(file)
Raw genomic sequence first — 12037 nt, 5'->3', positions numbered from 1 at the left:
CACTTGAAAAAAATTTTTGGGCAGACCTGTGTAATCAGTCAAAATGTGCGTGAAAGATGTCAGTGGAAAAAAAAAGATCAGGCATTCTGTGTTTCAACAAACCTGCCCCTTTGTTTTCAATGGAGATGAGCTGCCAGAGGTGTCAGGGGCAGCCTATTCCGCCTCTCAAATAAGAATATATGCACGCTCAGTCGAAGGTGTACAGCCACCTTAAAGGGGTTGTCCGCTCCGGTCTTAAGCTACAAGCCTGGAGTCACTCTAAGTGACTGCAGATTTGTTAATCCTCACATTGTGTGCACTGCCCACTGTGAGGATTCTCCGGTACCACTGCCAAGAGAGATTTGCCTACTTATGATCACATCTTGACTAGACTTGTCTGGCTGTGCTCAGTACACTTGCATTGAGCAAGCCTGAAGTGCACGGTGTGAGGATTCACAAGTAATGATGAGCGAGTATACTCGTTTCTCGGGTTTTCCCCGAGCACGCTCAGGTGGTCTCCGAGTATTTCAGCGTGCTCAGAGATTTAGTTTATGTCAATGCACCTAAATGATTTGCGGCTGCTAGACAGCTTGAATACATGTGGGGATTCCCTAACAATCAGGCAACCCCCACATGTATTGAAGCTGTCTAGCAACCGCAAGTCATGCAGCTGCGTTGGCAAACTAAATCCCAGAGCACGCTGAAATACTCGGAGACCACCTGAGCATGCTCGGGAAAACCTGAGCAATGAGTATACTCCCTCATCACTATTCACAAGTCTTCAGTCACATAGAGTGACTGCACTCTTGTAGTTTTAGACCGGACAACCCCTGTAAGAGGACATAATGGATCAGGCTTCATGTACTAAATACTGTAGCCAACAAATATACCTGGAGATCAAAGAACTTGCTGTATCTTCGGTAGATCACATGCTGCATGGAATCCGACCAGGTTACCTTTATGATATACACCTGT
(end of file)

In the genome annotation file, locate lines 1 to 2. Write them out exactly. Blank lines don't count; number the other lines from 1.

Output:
Raw genomic sequence first — 12037 nt, 5'->3', positions numbered from 1 at the left:
CACTTGAAAAAAATTTTTGGGCAGACCTGTGTAATCAGTCAAAATGTGCGTGAAAGATGTCAGTGGAAAAAAAAAGATCAGGCATTCTGTGTTTCAACAAACCTGCCCCTTTGTTTTCAATGGAGATGAGCTGCCAGAGGTGTCAGGGGCAGCCTATTCCGCCTCTCAAATAAGAATATATGCACGCTCAGTCGAAGGTGTACAGCCACCTTAAAGGGGTTGTCCGCTCCGGTCTTAAGCTACAAGCCTGGAGTCACTCTAAGTGACTGCAGATTTGTTAATCCTCACATTGTGTGCACTGCCCACTGTGAGGATTCTCCGGTACCACTGCCAAGAGAGATTTGCCTACTTATGATCACATCTTGACTAGACTTGTCTGGCTGTGCTCAGTACACTTGCATTGAGCAAGCCTGAAGTGCACGGTGTGAGGATTCACAAGTAATGATGAGCGAGTATACTCGTTTCTCGGGTTTTCCCCGAGCACGCTCAGGTGGTCTCCGAGTATTTCAGCGTGCTCAGAGATTTAGTTTATGTCAATGCACCTAAATGATTTGCGGCTGCTAGACAGCTTGAATACATGTGGGGATTCCCTAACAATCAGGCAACCCCCACATGTATTGAAGCTGTCTAGCAACCGCAAGTCATGCAGCTGCGTTGGCAAACTAAATCCCAGAGCACGCTGAAATACTCGGAGACCACCTGAGCATGCTCGGGAAAACCTGAGCAATGAGTATACTCCCTCATCACTATTCACAAGTCTTCAGTCACATAGAGTGACTGCACTCTTGTAGTTTTAGACCGGACAACCCCTGTAAGAGGACATAATGGATCAGGCTTCATGTACTAAATACTGTAGCCAACAAATATACCTGGAGATCAAAGAACTTGCTGTATCTTCGGTAGATCACATGCTGCATGGAATCCGACCAGGTTACCTTTATGATATACACCTGT